|The Adoption Assistance and Child Welfare Act of 1980 (Act) was passed by Congress in 1980. Lawmakers were concerned that many children were being removed from their homes unnecessarily and that, once they entered foster care, inadequate efforts were made to either reunify them with their biological families or place them with adoptive families. The Act was passed to correct or alleviate problems in the foster care system and to promote permanency rather than multiple foster placements. An additional goal of the Act was to encourage social workers to work toward reunification of the family and to avoid long-term foster care for the children, if possible. If the child could not be returned to the family, another plan was to be sought such as adoption, long-term foster care, or some other resolution.
The Adoption Assistance Program was established by the Act. Under the Adoption Assistance Program, special needs adoptions were partially subsidized by the federal government. The Act provided federal funds and required states to create adoption subsidy programs. The Act required states to establish programs and make procedural reforms to serve children in their own homes, prevent out-of-home placement, and facilitate family reunification following placement. The Act also transferred federal foster care funding to a new Title of the Social Security Act and provided funds to help states pay adoption expenses for children whose special needs make adoption difficult.
Under the Act, judges determine whether "reasonable efforts" had been made to enable children to remain safely at home before being placed in foster care. Reasonable efforts were also required to reunite foster children with their biological parents. While the law required reasonable efforts to preserve and reunify families, it did not include a specific requirement for placing a child permanently in an adoptive or other permanent home.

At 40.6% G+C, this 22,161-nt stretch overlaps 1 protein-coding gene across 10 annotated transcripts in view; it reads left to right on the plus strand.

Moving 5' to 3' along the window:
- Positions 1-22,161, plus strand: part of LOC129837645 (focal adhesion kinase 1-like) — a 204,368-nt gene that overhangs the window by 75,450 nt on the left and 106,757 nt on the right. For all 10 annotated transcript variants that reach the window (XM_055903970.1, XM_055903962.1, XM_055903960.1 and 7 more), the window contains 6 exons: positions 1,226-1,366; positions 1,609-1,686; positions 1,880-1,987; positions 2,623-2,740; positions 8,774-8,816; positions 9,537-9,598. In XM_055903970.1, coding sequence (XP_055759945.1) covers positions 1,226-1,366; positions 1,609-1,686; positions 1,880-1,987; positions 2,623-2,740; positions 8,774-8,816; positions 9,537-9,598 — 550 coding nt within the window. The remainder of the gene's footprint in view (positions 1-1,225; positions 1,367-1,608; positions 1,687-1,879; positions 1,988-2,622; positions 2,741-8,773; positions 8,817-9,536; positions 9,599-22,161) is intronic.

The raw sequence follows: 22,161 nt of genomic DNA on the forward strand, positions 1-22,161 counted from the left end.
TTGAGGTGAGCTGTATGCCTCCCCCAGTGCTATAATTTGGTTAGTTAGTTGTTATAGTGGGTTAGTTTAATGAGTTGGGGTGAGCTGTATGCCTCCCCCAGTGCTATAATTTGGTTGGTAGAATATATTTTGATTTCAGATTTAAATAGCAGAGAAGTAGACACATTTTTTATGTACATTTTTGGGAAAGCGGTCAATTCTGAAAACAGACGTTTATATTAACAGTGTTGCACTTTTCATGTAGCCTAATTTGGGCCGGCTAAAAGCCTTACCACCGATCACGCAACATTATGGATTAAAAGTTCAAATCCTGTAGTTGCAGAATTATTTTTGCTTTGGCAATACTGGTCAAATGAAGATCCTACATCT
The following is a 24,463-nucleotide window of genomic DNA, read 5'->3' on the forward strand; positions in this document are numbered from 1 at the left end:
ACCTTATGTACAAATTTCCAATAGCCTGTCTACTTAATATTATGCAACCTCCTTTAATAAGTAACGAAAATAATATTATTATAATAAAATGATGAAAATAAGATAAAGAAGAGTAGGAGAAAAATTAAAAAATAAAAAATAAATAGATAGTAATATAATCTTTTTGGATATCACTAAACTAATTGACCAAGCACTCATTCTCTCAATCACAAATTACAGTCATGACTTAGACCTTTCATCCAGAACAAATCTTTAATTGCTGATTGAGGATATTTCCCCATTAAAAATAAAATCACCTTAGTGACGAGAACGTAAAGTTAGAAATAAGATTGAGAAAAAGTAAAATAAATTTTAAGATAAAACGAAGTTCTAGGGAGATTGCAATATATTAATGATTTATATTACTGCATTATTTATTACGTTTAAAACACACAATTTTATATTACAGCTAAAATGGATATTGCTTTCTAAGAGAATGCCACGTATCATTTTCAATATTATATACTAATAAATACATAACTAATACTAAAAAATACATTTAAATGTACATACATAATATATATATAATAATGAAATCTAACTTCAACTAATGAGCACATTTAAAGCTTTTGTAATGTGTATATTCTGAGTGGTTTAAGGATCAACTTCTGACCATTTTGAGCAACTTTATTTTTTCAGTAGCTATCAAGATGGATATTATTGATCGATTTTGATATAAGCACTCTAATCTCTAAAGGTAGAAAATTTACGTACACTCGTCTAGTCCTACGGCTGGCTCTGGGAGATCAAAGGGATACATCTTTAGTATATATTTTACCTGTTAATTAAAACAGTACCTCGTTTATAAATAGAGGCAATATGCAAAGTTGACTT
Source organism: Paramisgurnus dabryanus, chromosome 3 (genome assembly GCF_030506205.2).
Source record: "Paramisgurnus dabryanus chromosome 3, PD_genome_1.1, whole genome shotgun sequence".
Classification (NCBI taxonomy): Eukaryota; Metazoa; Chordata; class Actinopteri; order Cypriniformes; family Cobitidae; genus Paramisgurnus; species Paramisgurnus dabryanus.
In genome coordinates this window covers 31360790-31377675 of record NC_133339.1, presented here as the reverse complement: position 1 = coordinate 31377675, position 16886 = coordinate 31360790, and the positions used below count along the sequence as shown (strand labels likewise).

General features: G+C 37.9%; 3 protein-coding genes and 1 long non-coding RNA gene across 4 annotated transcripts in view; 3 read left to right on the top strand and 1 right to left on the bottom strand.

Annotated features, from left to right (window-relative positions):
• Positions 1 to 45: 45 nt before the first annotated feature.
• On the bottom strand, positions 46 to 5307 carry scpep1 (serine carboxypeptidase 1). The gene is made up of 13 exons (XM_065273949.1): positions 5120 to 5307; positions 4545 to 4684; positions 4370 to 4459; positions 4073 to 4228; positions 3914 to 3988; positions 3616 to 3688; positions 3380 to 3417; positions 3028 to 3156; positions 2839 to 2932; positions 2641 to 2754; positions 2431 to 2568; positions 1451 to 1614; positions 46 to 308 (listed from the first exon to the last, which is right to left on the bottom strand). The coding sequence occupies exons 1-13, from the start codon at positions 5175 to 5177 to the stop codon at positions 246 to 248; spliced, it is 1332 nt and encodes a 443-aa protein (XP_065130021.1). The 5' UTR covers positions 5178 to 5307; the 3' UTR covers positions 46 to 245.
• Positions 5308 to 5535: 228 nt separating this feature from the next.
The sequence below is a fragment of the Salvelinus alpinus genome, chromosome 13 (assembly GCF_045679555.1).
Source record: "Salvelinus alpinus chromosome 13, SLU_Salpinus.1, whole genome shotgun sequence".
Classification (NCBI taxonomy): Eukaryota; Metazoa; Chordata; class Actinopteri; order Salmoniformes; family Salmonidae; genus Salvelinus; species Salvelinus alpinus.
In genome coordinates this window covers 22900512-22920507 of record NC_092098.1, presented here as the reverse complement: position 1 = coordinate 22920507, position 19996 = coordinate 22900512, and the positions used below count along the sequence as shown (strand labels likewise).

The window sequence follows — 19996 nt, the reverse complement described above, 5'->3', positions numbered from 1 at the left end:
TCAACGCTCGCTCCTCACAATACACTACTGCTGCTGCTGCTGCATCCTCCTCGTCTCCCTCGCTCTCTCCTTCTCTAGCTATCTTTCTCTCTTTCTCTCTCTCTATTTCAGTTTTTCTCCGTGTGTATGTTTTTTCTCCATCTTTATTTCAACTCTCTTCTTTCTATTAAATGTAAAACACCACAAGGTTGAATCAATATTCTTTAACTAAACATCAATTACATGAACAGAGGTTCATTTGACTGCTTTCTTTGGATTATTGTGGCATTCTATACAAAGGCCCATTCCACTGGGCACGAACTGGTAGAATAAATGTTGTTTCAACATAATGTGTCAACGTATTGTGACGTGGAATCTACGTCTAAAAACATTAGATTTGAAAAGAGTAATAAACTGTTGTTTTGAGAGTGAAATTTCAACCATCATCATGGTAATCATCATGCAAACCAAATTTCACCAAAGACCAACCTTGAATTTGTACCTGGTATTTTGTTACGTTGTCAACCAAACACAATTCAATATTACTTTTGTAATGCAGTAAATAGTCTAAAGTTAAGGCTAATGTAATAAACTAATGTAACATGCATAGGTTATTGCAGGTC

The modern child welfare system is founded on this landmark legislation, which for the first time established a major federal role in the administration and oversight of child welfare services. The Act did the following:
- Established the first federal procedural rules governing child welfare case management, permanency planning, and foster care placement reviews;
- Required states to develop a state plan detailing how child welfare services will be delivered;
- Required states to make "reasonable efforts" to keep families together, by providing both prevention and family reunification services;
- Created an adoption assistance program; and
- Created the first significant role for the court system, by requiring courts to review child welfare cases on a regular basis.
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